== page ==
- Authorities: Infant left in car, dies in Cape Girardeau County (8/13/18)
- Oran police chief spanked boy; MSHP filed assault report; no charges followed (8/9/18)11
- Highway patrol finds missing video sought by defense in Sikeston murder case (8/11/18)1
- A new sheriff in town: Ruth Ann Dickerson takes over in interim role (8/14/18)1
- Cape County voters pick Welker, Miller, Tracy, Hovis in Tuesday primaries (8/8/18)
- SEMO native gets Bootheel clicking (8/9/18)
- Missouri voters reject law banning compulsory union fees (8/8/18)19
- Prop A draws 'no' votes from area Republicans (8/13/18)17
- Police: Stalking claim at Jackson park deemed misunderstood prank (8/14/18)
- Decoration for Education: Teachers personalize education space for students (8/11/18)
Perspective on torture
After almost six years, Sen. Diane Feinstein and her Intelligence Committee released their partisan CIA Torture Report. Amazingly, they were so brilliant, they never needed to interview anyone employed by the CIA. In rewriting history, they have not only defamed the very institution and people who have kept us safe since 9/11, but they have never understood the true meaning of the word, torture.
My definition of torture is a father trapped helplessly under a pile of debris, spending the final seconds of his life telling his wife and kids he loves them before he goes unconscious. Torture is standing next to a window and praying 100 stories above the concrete pavement below, waiting for the right second to jump, before the unbearable heat of the fire burns your skin off. Torture is sitting at your desk performing your job when suddenly, in a split second, you're vaporized from the explosion of an incoming airliner, piloted by a terrorist.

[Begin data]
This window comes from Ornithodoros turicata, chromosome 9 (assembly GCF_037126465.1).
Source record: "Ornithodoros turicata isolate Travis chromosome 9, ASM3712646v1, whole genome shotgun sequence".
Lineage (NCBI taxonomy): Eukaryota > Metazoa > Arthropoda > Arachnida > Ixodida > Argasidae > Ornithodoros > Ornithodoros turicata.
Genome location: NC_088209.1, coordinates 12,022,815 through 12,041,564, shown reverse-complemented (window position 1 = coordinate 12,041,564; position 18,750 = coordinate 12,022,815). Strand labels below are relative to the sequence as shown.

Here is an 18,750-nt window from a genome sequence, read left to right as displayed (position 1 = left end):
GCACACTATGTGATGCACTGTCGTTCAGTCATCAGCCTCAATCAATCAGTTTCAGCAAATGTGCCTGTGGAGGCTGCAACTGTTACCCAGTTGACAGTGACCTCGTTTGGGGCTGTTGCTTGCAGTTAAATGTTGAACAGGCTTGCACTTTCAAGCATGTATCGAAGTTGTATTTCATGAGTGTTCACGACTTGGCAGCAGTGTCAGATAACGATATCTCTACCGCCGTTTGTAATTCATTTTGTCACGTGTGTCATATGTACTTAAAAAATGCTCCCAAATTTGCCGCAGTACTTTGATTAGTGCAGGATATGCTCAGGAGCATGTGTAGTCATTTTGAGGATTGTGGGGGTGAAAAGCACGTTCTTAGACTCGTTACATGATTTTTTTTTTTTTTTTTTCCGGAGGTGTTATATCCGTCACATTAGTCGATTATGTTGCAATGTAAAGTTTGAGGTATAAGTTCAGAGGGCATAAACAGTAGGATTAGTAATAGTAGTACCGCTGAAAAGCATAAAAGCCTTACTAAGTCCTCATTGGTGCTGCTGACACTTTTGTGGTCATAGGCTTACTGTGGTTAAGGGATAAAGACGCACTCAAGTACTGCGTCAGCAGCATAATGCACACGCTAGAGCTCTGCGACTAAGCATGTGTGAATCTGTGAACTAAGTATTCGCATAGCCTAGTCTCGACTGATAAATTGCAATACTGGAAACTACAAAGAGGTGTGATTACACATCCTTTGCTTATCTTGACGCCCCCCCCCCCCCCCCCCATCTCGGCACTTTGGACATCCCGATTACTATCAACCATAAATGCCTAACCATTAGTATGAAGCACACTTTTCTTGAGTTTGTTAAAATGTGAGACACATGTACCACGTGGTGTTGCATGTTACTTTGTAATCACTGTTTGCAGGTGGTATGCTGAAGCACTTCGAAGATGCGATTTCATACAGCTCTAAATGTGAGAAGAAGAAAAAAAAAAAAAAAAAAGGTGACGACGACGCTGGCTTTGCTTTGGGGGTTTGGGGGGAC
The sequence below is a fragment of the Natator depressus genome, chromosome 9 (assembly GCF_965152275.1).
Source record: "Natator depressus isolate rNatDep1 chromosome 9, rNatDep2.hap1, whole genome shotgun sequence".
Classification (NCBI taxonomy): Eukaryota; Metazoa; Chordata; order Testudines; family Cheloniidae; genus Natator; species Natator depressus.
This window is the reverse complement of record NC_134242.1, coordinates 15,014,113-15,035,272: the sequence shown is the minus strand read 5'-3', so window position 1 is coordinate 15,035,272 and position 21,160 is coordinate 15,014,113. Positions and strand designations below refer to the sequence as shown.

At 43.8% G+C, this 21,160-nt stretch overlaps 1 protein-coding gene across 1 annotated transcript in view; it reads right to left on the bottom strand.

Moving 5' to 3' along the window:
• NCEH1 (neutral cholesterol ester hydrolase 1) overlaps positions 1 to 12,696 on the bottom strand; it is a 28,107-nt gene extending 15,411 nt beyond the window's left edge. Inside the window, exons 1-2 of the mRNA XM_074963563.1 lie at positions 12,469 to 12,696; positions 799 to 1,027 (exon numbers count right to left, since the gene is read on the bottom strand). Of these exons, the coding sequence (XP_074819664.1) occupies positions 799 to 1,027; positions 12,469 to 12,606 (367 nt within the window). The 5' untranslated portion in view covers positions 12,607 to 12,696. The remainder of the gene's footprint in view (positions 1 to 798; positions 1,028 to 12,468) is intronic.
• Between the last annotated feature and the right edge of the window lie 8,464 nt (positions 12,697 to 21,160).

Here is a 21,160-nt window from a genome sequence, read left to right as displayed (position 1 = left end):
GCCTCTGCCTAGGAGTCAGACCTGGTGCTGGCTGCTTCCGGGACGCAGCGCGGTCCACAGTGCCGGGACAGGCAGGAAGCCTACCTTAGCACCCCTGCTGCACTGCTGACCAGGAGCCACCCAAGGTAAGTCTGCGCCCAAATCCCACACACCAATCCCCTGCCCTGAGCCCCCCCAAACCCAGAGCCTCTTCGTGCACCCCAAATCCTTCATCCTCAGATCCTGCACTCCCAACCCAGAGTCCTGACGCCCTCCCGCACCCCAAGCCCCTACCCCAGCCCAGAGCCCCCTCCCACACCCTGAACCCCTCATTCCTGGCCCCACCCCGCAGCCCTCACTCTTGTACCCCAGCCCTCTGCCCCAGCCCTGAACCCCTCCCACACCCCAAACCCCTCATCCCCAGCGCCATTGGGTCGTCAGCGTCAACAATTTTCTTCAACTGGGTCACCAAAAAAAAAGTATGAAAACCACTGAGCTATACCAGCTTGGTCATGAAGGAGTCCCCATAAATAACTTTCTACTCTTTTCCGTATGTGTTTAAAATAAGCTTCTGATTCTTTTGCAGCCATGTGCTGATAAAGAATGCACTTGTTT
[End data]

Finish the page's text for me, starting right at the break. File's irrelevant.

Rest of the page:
Only one terrorist detainee actually died (from hypothermia) while in the hands of the CIA. Compare that stat with a 2010 HHS report that said bad hospital care in the U.S. contributed to the deaths of 180,000 patients in Medicare, in one year alone.
Torture's definition is one's personal perspective. Maybe Sen. Diane Feinstein would have been more open and understanding if United Airlines Flight 93 had crashed into the Capitol Building on 9/11, rather than a field in Pennsylvania, killing dozens of her own colleagues.
WILLIAM PIERCEY SR., Jackson